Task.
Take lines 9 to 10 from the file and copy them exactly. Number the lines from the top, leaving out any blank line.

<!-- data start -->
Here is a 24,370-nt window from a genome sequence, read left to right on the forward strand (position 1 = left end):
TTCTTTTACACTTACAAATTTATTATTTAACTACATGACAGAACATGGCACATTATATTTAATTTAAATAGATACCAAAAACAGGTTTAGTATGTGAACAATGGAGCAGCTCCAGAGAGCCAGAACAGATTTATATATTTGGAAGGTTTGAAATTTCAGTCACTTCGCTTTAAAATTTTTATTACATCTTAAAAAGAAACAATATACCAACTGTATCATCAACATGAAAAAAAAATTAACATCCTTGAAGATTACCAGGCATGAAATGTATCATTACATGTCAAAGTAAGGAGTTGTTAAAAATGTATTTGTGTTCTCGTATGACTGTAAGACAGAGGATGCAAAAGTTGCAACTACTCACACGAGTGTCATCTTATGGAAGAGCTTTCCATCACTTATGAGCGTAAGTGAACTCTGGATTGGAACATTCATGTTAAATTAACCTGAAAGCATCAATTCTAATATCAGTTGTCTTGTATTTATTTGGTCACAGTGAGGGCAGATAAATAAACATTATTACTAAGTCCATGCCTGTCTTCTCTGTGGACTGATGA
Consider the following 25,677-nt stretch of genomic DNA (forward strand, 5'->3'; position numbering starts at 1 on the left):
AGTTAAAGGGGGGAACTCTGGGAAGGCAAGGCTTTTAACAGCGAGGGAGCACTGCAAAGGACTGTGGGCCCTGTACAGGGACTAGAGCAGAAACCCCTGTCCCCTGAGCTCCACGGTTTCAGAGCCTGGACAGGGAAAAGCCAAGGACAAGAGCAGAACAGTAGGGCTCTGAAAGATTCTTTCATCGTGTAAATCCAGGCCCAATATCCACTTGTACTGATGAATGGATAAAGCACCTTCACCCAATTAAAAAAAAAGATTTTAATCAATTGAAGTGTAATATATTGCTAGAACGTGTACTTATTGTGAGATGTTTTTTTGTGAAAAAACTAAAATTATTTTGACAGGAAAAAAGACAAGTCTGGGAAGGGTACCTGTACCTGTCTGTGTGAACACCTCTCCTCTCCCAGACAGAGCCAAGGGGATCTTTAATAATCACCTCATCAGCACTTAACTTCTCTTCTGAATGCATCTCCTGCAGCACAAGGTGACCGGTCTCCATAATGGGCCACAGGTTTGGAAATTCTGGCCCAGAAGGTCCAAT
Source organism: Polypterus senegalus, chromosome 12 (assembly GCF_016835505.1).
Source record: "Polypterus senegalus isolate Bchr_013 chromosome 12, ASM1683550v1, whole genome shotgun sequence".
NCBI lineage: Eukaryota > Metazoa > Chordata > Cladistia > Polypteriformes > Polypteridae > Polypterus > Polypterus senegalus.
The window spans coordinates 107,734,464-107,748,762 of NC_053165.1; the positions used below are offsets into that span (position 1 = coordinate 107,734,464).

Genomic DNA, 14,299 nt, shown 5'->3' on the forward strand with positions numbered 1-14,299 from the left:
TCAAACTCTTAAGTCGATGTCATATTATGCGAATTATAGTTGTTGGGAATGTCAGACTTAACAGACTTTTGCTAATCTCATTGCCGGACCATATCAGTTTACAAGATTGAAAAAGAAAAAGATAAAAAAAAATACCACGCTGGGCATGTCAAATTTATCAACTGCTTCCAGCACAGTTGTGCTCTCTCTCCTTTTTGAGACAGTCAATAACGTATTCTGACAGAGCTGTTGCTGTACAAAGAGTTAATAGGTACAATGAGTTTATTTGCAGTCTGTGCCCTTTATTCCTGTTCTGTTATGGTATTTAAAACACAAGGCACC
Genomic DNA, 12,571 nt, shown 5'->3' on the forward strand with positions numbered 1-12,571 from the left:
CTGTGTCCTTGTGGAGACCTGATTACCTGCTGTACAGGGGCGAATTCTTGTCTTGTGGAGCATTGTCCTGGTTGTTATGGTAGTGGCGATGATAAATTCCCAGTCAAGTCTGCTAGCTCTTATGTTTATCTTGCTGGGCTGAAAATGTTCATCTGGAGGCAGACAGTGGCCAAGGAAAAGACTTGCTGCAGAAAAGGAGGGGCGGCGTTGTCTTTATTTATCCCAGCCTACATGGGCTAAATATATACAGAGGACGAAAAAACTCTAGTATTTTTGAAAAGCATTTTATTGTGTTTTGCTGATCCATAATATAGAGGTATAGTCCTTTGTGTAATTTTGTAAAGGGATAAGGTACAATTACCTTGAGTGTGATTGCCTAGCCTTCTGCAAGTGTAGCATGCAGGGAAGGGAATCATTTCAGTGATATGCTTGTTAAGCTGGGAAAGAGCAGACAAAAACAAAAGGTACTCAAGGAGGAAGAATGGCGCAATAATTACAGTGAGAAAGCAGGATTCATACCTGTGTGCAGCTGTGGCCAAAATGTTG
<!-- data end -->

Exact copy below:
Genomic DNA, 14,299 nt, shown 5'->3' on the forward strand with positions numbered 1-14,299 from the left:
TCAAACTCTTAAGTCGATGTCATATTATGCGAATTATAGTTGTTGGGAATGTCAGACTTAACAGACTTTTGCTAATCTCATTGCCGGACCATATCAGTTTACAAGATTGAAAAAGAAAAAGATAAAAAAAAATACCACGCTGGGCATGTCAAATTTATCAACTGCTTCCAGCACAGTTGTGCTCTCTCTCCTTTTTGAGACAGTCAATAACGTATTCTGACAGAGCTGTTGCTGTACAAAGAGTTAATAGGTACAATGAGTTTATTTGCAGTCTGTGCCCTTTATTCCTGTTCTGTTATGGTATTTAAAACACAAGGCACC